In less than three weeks, we'll turn the calendar on 2017, which for many investors probably turned out to be a pretty good year. But despite all three major stock indexes hitting dozens of new all-time highs, it's cryptocurrency gains that have stolen the show.
Since the year began, the aggregate market value of all virtual currencies combined has risen by about 1,800% to $336 billion. The two largest cryptocurrencies by market cap, bitcoin and Ethereum, have delivered gains to the tune of 1,000% and 5,500%, with the help of a little rounding. These are gains that investors may not see over the course of their entire lifetime, and it's happened in just over 11 months' time.
What makes blockchain so special?
At the heart of the surge in cryptocurrencies is excitement surrounding blockchain technology, which is the foundation that virtual currencies are built upon. Blockchain is the digital and decentralized ledger technology that records all transactions without the need for a financial intermediary like a bank. It appears to offer five distinct advantages over existing payment facilitation networks that could make it a go-to technology for the financial services industry (and other industries) in the future.
Here are, in no particular order, five of the biggest advantages of blockchain technology.
One of the prime reasons blockchain is intriguing to businesses is that this technology is almost always open source. That means other users or developers have the opportunity to modify it as they see fit. But what's most important about it being open source is that it makes altering logged data within a blockchain incredibly difficult. After all, if there are countless eyes on the network, someone is probably going to see that logged data has been altered. This makes blockchain a particularly secure technology.
2. Reduced transaction costs
As noted, blockchain allows peer-to-peer and business-to-business transactions to be completed without the need for a third party, which is often a bank. Since there's no middleman involvement tied to blockchain transactions, it means they can actually reduce costs to the user or businesses over time.
3. Faster transaction settlements
When it comes to traditional banks, it's not uncommon for transactions to take days to completely settle. This is due to protocols in bank transferring software, as well as the fact that financial institutions are only open during normal business hours, five days a week. You also have financial institutions located in various time zones around the world, which can delay processing times. Comparatively, blockchain technology is working 24 hours a day, seven days a week, meaning blockchain-based transactions process considerably more quickly.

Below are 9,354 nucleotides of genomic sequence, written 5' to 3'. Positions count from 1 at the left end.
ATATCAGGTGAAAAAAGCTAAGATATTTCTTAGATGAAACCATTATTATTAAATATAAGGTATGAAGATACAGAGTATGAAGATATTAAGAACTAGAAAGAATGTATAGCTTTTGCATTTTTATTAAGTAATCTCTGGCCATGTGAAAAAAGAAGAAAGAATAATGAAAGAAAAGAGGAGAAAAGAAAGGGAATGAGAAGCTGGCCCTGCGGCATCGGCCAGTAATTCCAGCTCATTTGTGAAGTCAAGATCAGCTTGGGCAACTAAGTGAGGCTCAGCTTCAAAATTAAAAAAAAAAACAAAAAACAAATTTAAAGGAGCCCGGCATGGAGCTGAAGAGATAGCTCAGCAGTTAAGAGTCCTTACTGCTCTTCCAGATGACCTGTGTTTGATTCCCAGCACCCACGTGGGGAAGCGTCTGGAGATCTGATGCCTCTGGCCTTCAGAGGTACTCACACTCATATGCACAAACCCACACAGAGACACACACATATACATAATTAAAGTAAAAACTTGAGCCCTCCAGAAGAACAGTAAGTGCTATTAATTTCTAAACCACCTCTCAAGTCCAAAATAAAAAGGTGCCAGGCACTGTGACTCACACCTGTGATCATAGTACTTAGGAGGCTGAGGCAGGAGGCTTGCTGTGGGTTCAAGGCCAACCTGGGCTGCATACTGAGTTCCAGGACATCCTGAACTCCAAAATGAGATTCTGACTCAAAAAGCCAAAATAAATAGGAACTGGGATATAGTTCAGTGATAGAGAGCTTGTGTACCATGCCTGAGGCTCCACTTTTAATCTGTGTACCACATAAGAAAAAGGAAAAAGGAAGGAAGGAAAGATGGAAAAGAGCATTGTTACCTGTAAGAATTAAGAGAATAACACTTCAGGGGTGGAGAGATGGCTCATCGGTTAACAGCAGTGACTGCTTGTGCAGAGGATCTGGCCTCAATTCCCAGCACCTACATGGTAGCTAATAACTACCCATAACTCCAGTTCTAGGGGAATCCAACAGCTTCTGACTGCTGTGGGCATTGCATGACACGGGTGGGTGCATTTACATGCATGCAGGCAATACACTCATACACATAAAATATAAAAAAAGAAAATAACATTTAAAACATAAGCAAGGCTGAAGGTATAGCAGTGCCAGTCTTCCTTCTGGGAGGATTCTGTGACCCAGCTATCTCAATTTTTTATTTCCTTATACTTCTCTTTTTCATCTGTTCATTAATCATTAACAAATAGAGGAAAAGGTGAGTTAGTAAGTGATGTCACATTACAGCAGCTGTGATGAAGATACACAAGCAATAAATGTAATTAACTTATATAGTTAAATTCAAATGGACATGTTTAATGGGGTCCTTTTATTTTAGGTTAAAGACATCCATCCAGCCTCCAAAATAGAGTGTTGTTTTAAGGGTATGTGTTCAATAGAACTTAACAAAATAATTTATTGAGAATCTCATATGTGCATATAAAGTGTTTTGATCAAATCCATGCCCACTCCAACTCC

Another central reason blockchain is so exciting is its lack of a central data hub. Instead of running a massive data center and verifying transactions through that hub, blockchain actually allows individual transactions to have their own proof of validity and the authorization to enforce those constraints. With information on a particular blockchain piecemealed throughout the world on individual servers, it ensures that if this information fell into unwanted hands (e.g., a cyber-criminal), only a small amount of data, and not the entire network, would be compromised.
5. User-controlled networks
Lastly, cryptocurrency investors are tend to be really encouraged by the control aspect of blockchain. Rather than having a third party run the show, users and developers are the ones who get to call the shots. For instance, an inability to reach an 80% consensus on an upgrade tied to bitcoin's blockchain is what necessitated a fork into two separate currencies (bitcoin and bitcoin cash) more than four months ago. Having a say goes a long way with investors and developers.
This concern simply can't be overlooked
But in spite of these pretty clear advantages, the success of blockchain is no sure thing.
In the plus column, we're already seeing 200 organizations testing out a version of Ethereum's blockchain in some capacity, with other burgeoning players, such as Ripple, also finding enterprise customers using its blockchain in small-scale or pilot projects.
However, the major worry that can't be overlooked is that investors have, time and again throughout history, overestimated how quickly new technology will be adopted. Whether we're talking about internet-based business-to-business commerce, genome decoding, electric vehicles, 3D printing, and so on, none of these game-changers were immediate winners, despite investors sending the valuations of associated companies through the roof. It takes time to lay the groundwork for new technologies like blockchain, and it could be years before we see business adopt this technology as a major component of their payment networks.
Because we don't know how quickly blockchain will be adopted, or even which blockchain technology businesses are likely to prefer, attempting to put a value on what blockchain is worth is meaningless. This also suggests that most cryptocurrency valuations at the moment, which have been driven higher by the promise of blockchain success, might make no sense whatsoever.
Long story short, blockchain may indeed have a bright future as a core payment facilitator for the financial services industry, but it's unlikely, at least in my opinion, to find immediate success. That could be a problem for cryptocurrency investors.
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